Jeep is the latest car company trying to cash in on booming electric bicycle sales by bringing a Jeep e-bike to market. The company has just announced that pre-orders are going live today for the Jeep electric bicycle.
But wait until you see the price.
Jeep is asking for a whopping US$5,899 for its fat tire, all terrain electric bicycle.
Jeep e-bike goes on sale today
Of course the Jeep electric bicycle is a lot more e-bike than most others, to be fair.
Marketed under a partnership with North American company QuietKat, the Jeep e-bike puts out an astounding 160 Nm (118 lb-ft) of torque thanks to its massively powerful Bafang Ultra mid-drive motor.
That motor is well known to put out over 1.5 kW of power, though QuietKat and Jeep market the e-bike as providing 750 W of power. They could be detuning the motor, or more likely using a lower figure to avoid running afoul of e-bike regulations in many US states that limit power to 750 W.
I’ve hit up to 37 mph (59 km/h) on e-bikes sporting that motor, though Jeep and QuietKat may limit the speed of the motor electronically.
The bike also features high-end suspension. In fact, I happen to already be quite familiar with the bike’s suspension design because I know the company that builds it. It is designed by FREY Bike, a Jinhua, China-based e-bike company that invited me to tour their factory last year.
I’ve spent some serious saddle time on FREY’s e-bikes and have come away with a strong appreciation for their setup and the quality of their bikes. And so while I haven’t yet tested the Jeep e-bike, I’ve ridden the bikes it is based on (a modified FREY M600 reworked for fat tires and the larger M620 motor). And those bikes can deliver on their promises.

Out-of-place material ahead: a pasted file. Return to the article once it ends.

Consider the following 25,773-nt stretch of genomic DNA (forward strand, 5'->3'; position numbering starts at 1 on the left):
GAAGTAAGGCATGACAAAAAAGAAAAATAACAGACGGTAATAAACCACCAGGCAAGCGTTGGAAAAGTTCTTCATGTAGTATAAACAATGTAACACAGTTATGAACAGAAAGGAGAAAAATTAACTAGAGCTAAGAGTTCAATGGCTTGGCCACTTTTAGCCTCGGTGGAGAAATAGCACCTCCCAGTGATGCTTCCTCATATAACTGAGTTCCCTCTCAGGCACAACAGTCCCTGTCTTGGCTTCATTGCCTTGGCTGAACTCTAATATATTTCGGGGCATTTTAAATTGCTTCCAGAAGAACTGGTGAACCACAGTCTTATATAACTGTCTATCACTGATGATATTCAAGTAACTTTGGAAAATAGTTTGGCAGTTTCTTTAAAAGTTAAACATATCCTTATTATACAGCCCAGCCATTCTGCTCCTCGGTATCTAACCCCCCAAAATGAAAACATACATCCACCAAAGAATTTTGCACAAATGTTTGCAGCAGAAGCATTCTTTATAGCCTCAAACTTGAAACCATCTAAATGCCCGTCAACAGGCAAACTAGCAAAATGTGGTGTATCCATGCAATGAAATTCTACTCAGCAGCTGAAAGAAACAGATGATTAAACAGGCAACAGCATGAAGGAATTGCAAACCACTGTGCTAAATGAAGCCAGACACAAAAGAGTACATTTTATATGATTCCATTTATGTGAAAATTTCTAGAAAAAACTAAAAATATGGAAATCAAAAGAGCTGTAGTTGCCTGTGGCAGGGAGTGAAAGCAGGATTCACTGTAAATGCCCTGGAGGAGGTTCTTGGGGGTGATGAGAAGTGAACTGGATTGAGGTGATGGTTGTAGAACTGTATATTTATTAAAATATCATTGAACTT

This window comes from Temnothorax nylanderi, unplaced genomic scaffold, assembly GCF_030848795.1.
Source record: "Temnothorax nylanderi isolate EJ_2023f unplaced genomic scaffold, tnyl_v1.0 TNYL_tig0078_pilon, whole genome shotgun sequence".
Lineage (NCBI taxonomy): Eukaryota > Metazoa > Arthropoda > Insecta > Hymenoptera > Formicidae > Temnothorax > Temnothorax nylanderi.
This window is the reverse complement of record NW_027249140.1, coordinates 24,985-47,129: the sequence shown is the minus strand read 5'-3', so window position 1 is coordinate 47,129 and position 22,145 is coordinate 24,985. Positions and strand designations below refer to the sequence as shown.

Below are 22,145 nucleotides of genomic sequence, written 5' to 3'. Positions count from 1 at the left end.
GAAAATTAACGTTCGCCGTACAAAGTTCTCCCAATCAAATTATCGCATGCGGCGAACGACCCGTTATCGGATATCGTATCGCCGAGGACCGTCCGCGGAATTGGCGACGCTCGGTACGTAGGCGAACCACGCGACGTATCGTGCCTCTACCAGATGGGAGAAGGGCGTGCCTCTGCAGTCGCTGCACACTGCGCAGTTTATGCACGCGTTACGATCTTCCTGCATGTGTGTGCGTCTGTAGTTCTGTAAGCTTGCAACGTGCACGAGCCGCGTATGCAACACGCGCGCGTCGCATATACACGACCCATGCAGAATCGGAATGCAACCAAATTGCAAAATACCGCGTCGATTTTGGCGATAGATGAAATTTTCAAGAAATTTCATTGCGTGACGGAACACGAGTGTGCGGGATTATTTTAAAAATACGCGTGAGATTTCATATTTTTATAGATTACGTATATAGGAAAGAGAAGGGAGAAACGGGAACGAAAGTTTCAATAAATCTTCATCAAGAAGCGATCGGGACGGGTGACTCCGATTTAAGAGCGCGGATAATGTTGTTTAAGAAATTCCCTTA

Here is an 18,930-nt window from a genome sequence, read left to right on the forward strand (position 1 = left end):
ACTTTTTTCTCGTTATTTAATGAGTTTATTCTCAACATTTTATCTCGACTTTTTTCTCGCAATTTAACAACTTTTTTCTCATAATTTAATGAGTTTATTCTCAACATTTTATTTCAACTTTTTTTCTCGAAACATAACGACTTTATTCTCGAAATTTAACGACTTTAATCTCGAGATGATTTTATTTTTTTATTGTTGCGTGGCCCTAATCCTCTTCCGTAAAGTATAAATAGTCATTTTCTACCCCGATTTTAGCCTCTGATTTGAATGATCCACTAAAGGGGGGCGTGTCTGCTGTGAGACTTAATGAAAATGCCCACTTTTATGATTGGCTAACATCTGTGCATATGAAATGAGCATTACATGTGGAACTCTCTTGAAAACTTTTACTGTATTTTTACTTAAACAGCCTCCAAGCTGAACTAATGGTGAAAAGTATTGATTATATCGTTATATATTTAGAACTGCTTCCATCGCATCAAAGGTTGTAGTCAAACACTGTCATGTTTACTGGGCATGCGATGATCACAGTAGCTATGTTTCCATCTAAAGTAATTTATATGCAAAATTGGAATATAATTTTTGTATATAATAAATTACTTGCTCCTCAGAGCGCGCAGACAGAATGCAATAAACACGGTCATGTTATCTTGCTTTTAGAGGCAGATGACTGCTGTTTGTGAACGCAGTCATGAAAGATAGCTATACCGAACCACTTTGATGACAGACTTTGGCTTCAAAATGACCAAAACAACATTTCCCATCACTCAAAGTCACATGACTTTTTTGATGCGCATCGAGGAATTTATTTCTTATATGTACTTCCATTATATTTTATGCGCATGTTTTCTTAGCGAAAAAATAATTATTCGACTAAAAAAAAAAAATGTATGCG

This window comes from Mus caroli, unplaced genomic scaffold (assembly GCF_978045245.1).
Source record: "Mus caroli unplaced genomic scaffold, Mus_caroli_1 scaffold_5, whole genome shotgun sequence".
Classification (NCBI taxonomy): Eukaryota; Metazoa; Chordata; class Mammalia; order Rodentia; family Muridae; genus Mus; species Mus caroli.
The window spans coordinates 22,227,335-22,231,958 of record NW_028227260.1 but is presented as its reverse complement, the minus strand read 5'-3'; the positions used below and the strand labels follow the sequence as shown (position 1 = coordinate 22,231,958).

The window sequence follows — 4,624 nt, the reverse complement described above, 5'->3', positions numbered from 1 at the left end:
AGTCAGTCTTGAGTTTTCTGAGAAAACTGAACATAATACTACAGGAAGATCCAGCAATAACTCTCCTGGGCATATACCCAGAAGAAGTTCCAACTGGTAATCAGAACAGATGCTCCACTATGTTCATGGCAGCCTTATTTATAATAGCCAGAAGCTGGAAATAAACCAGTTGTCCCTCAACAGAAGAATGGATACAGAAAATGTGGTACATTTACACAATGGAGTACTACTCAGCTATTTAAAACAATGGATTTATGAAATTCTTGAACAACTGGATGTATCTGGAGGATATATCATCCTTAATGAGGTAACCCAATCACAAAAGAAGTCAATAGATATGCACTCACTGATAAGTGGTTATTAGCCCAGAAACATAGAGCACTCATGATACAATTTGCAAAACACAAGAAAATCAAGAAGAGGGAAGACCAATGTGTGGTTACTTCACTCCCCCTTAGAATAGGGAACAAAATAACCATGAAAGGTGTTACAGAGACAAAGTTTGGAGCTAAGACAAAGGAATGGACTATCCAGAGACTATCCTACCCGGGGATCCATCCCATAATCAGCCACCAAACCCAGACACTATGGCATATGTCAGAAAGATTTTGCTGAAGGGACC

QuietKat and Jeep have made the Jeep e-bike available for pre-order starting today via a dedicated website for the bike.
Now that the company has begun taking sales, Jeep has joined the likes of other large car manufacturers that are offering electric bicycles and scooters. GM began selling its own electric bicycle last year, and Skoda has introduced a novel e-bike/scooter hybrid.
Spanish automaker SEAT has also gotten in on the two-wheeled EV game with its own seated and standing electric scooters.
Even ridesharing companies like Uber and Lyft have their own micromobility solutions with electric bicycles and e-scooters.
So while this may be Jeep’s first electric bike, it is just one of many currently being offered by car manufacturers hoping to scoop up their own slice of the personal mobility pie. The bigger question now is, “When will we finally see a true four-wheeled electric Jeep?”
What do you think of Jeep’s electric bicycle? Let us know in the comment section below!
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